10 year old pick up truck, Buck deer symbol on right rear window, ‘Vietnam Vet’ sticker in high center… and some writing on the right healined by the word ‘Vietnam.’

            I got closer and read the following:

            “Vietnam: We were winning when I left”

            This struck me as laugh out loud funny at the time…

  4. Rich in CT

    On Number 1, Only Chris Christie achieved any main stream success, only to have his career halted like traffic on the GW due to mostly his own actions. The other too are known fringe cases; their behavior is grotesque, but so are the underlying individuals. Christie is known to be capable of doing better, but acts like a jerk anyways.

    On Number 2, Journalists should be prepared to follow through and ask what has changed to justify a new response today to immigration. A rationalization is only a such when it is not supportable by independent evidence, and revealing the underlying evidence, if any, should be the goal of the journalist.

    On Number 3: Plan K appears to be “He Never Wanted to be President Anyways”

    http://nymag.com/daily/intelligencer/2018/01/michael-wolff-fire-and-fury-book-donald-trump.html?utm_source=fb&utm_medium=s3&utm_campaign=sharebutton-b

    Conveniently, no one will point out that Trump could not have colluded with the Russians to lose the election.

    On Number 4, I abstained, because I am not sure an objective standard can be applied to disciplining cases that do not meet the criteria for frivolous. The other two options are certainly not desirable.

    • Luke G

      “Conveniently, no one will point out that Trump could not have colluded with the Russians to lose the election.”

      It’s a truism of conspiracy theorists that they’re equally inclined to believe multiple contradictory theories, some of which are mutually exclusive, often at the same time, as long as they’re Disbelieving the “official story.” The Trump-addled seem to be following a similar path, where he’s simultaneously a dupe, a Nazi mastermind, a Russian collaborator, and a publicity stunt gone awry.

  5. Chris marschner

    Jack

    If I am to believe the latest reports Cohen filed the suits on his own behalf because he is named as having close ties to Russia in the dossier.

    I have no access to the filings so my interpretation is based on the reported rationale offered by Cohen in which he categorically denies assertions made about him (Cohen) in the documents.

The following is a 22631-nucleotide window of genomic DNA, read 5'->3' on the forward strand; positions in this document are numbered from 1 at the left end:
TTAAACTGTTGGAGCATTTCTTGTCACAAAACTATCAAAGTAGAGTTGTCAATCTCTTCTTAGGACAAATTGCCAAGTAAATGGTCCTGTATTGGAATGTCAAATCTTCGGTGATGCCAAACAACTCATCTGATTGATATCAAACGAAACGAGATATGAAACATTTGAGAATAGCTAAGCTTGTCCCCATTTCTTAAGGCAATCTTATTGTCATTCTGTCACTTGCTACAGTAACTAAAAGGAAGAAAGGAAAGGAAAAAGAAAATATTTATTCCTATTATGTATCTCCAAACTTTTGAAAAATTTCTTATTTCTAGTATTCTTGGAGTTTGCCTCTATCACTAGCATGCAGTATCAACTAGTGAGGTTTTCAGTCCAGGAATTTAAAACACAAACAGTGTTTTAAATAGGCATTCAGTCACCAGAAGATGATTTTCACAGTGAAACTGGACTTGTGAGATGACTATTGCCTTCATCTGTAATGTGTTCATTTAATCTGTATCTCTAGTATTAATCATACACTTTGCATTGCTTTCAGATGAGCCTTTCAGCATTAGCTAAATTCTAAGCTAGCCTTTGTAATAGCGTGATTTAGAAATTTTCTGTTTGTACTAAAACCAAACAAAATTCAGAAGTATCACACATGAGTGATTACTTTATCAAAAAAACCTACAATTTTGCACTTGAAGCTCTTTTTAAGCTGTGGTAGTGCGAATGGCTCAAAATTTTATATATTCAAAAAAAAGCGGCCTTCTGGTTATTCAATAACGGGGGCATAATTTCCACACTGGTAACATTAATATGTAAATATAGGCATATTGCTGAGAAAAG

So far, I have seen nothing that claims the suit is on behalf of the POTUS. If this is the case are his lawyers also considered public figures?

    • “This isn’t a typo, this isn’t a mistake, these are ideas that were thought of, discussed, agreed upon by adults and kids alike, printed on uniforms…and no one thought this was a bad idea or inappropriate?”

      Sheesh! What were they thinkin’?

      Reminds me of a kinder, gentler time (50 years ago) when me & some irreverent Junior High pals had a weekend rec league BB team called ”BJ’s Bombers.”

      “BJ” was one of the guy’s Mother’s name (Betty Jane) and the team acquired a cult following. So much so that there are guys who (they’ll be cc’d) to this day claim to have been on the team in order to vicariously bask in our rakishly iconoclastic memory.

      We had a perfect record (no wins) and sucked canal water, but that was our intent; to swim against the tide of convention and see how bad we could really be.

      We didn’t disappoint, turns out we were pretty awful; rarely did we finish a game with 5 on the floor, too many had fouled out.

      The names we chose were…um… creative: BJ’s son was “Re Re,” to emulate a pig sound, but he didn’t want to pay for the extra two “e’s”

      I was #33 “Cream Jabber,” a bastardization of Kareem Abdul-Jabbar, which in today’s day and age would probably have been stricken down as both a suggestively prurient/sexist micro-aggression and islamophobic.

    • How is anything here “push-polling”? (Push polling applies only to oral polling, by the way.)

    • What is this, a test? I saw this one, and it falls into the category of too obvious to warrant commentary. Gee, is a team putting “Knee-Grow” and “coon” on its uniforms unethical? Hmmm… let me think.

      The apology is of course a slam dunk #9. “Deceitful apologies, in which the wording of the apology is crafted to appear apologetic when it is not (“if my words offended, I am sorry”).

  6. JRH

    4. See Gawker & Hulk Hogan

  7. Neil Dorr

    I don’t agree with your critics, Jack, but after reading Trump pieces here day after day, it’s hard not to think of this as a political blog. I understand that you’re addressing the ethical side of politics, and that’s important, but it seems like all you cover now.